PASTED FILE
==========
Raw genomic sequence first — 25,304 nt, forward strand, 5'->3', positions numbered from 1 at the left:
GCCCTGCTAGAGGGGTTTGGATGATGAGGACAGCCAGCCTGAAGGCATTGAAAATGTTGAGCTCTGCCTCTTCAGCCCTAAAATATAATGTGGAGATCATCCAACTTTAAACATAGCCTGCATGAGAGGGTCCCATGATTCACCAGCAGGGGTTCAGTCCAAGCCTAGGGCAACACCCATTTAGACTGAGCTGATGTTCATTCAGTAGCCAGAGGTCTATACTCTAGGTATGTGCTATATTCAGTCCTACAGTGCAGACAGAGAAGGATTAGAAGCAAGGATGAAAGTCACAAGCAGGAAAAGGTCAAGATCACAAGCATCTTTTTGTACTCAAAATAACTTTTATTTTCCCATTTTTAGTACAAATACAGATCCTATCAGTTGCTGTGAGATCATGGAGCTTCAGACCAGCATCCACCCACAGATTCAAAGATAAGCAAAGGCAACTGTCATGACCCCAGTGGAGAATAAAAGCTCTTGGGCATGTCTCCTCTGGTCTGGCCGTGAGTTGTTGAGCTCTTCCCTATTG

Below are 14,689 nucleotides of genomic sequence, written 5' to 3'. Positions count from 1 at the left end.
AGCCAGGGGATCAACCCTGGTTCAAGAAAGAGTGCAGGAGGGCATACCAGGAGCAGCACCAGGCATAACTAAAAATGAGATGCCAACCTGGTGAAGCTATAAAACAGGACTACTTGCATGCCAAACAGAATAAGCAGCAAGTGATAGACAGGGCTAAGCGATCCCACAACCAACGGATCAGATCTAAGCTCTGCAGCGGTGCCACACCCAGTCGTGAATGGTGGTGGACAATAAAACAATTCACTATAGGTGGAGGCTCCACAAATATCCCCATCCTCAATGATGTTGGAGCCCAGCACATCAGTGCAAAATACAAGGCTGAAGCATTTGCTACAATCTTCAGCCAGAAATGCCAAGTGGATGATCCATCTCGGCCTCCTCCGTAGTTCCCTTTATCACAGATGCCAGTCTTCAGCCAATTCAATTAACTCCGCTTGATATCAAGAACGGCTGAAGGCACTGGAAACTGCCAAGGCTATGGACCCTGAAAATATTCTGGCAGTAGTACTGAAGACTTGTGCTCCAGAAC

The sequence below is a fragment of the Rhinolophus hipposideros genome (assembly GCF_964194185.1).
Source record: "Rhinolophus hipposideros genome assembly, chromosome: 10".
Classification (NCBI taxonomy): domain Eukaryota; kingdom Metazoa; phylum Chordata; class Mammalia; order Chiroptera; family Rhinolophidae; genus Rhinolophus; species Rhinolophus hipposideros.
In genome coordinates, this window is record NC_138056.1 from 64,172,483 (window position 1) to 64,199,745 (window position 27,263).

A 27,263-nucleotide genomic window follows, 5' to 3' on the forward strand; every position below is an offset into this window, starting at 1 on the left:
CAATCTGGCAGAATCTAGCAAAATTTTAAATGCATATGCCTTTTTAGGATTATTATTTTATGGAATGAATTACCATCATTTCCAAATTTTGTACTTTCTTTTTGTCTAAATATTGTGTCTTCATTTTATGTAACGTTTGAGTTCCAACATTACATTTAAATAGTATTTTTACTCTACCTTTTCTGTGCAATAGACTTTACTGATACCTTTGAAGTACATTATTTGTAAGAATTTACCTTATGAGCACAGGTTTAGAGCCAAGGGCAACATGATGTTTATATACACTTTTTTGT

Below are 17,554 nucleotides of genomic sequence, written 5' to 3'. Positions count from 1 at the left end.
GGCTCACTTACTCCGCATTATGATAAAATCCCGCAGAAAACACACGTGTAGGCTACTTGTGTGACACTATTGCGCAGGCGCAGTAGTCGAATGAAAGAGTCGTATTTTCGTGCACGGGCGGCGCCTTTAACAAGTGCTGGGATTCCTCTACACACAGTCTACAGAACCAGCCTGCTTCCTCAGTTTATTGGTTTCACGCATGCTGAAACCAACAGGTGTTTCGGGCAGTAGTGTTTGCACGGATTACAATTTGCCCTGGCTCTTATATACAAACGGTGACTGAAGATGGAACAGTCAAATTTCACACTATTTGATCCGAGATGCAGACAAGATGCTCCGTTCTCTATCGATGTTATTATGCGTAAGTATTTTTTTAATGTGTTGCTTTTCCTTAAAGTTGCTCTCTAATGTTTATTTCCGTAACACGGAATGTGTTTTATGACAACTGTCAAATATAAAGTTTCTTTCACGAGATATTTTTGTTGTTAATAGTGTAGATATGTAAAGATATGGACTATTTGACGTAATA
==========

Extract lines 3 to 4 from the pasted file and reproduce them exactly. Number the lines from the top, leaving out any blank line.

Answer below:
Below are 14,689 nucleotides of genomic sequence, written 5' to 3'. Positions count from 1 at the left end.
AGCCAGGGGATCAACCCTGGTTCAAGAAAGAGTGCAGGAGGGCATACCAGGAGCAGCACCAGGCATAACTAAAAATGAGATGCCAACCTGGTGAAGCTATAAAACAGGACTACTTGCATGCCAAACAGAATAAGCAGCAAGTGATAGACAGGGCTAAGCGATCCCACAACCAACGGATCAGATCTAAGCTCTGCAGCGGTGCCACACCCAGTCGTGAATGGTGGTGGACAATAAAACAATTCACTATAGGTGGAGGCTCCACAAATATCCCCATCCTCAATGATGTTGGAGCCCAGCACATCAGTGCAAAATACAAGGCTGAAGCATTTGCTACAATCTTCAGCCAGAAATGCCAAGTGGATGATCCATCTCGGCCTCCTCCGTAGTTCCCTTTATCACAGATGCCAGTCTTCAGCCAATTCAATTAACTCCGCTTGATATCAAGAACGGCTGAAGGCACTGGAAACTGCCAAGGCTATGGACCCTGAAAATATTCTGGCAGTAGTACTGAAGACTTGTGCTCCAGAAC